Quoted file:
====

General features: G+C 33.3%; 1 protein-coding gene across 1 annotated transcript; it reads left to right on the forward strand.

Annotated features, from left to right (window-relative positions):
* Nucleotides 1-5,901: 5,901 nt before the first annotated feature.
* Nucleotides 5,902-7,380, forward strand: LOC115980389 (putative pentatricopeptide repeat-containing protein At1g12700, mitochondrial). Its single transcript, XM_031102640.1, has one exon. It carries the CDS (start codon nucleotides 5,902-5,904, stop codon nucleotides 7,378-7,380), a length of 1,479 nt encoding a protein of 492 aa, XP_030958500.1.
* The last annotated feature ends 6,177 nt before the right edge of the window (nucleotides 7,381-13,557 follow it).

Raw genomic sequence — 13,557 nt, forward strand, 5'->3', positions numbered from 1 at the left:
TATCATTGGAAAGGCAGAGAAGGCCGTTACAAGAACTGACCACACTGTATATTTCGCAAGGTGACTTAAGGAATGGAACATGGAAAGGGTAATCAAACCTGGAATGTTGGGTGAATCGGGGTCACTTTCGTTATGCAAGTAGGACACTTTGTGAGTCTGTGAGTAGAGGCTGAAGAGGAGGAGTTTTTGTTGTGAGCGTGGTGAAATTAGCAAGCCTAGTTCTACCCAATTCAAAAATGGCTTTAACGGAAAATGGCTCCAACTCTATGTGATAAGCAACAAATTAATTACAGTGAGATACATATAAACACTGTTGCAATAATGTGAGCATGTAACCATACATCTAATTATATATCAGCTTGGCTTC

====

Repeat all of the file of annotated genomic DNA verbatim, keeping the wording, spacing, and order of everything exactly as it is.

General features: G+C 33.3%; 1 protein-coding gene across 1 annotated transcript; it reads left to right on the forward strand.

Annotated features, from left to right (window-relative positions):
* Nucleotides 1-5,901: 5,901 nt before the first annotated feature.
* Nucleotides 5,902-7,380, forward strand: LOC115980389 (putative pentatricopeptide repeat-containing protein At1g12700, mitochondrial). Its single transcript, XM_031102640.1, has one exon. It carries the CDS (start codon nucleotides 5,902-5,904, stop codon nucleotides 7,378-7,380), a length of 1,479 nt encoding a protein of 492 aa, XP_030958500.1.
* The last annotated feature ends 6,177 nt before the right edge of the window (nucleotides 7,381-13,557 follow it).

Raw genomic sequence — 13,557 nt, forward strand, 5'->3', positions numbered from 1 at the left:
TATCATTGGAAAGGCAGAGAAGGCCGTTACAAGAACTGACCACACTGTATATTTCGCAAGGTGACTTAAGGAATGGAACATGGAAAGGGTAATCAAACCTGGAATGTTGGGTGAATCGGGGTCACTTTCGTTATGCAAGTAGGACACTTTGTGAGTCTGTGAGTAGAGGCTGAAGAGGAGGAGTTTTTGTTGTGAGCGTGGTGAAATTAGCAAGCCTAGTTCTACCCAATTCAAAAATGGCTTTAACGGAAAATGGCTCCAACTCTATGTGATAAGCAACAAATTAATTACAGTGAGATACATATAAACACTGTTGCAATAATGTGAGCATGTAACCATACATCTAATTATATATCAGCTTGGCTTC